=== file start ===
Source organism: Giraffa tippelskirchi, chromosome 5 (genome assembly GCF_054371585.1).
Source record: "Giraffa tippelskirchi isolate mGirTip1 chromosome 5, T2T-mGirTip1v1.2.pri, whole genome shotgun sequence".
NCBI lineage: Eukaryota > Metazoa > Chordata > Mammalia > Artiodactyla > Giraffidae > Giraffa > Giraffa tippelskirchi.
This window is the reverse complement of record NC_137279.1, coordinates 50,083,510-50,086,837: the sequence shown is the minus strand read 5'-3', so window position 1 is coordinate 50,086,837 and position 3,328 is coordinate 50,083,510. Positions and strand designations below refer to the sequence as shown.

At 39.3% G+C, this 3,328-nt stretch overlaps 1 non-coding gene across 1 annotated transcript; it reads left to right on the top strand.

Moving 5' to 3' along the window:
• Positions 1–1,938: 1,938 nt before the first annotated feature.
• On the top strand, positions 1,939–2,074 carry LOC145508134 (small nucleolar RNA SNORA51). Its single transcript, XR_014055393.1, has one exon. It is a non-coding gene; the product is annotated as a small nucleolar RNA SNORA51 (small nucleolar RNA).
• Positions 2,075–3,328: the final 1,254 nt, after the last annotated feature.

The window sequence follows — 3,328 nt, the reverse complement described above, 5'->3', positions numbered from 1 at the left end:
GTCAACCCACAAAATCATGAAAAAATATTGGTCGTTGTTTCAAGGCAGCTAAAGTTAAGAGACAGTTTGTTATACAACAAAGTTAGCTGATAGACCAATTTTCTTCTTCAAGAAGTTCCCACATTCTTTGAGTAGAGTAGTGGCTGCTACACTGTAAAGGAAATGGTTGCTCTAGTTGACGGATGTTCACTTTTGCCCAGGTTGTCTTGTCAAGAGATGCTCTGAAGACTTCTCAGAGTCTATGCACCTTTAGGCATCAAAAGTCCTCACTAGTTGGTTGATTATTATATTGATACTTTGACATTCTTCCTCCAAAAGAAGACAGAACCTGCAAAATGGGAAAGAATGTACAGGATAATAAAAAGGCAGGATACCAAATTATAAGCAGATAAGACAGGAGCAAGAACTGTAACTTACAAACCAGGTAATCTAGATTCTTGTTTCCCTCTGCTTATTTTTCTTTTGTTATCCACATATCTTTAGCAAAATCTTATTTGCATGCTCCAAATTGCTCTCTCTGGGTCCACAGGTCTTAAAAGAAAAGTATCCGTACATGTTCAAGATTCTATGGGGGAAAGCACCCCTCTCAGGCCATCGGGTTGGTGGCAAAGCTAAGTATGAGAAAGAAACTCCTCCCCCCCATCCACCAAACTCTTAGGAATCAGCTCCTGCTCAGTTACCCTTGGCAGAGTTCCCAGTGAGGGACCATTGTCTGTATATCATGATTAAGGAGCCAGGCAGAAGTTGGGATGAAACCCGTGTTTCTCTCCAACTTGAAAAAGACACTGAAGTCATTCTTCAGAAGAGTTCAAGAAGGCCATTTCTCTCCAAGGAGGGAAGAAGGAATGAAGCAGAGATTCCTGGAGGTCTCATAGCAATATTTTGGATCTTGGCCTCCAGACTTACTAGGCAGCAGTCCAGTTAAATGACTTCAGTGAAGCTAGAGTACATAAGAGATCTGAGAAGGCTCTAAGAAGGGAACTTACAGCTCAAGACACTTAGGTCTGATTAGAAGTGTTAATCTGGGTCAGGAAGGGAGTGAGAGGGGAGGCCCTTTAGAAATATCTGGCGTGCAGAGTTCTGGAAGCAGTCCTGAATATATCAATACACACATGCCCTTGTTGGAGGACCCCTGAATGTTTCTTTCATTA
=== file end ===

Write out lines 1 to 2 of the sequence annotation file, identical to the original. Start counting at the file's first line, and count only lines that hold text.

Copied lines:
Source organism: Giraffa tippelskirchi, chromosome 5 (genome assembly GCF_054371585.1).
Source record: "Giraffa tippelskirchi isolate mGirTip1 chromosome 5, T2T-mGirTip1v1.2.pri, whole genome shotgun sequence".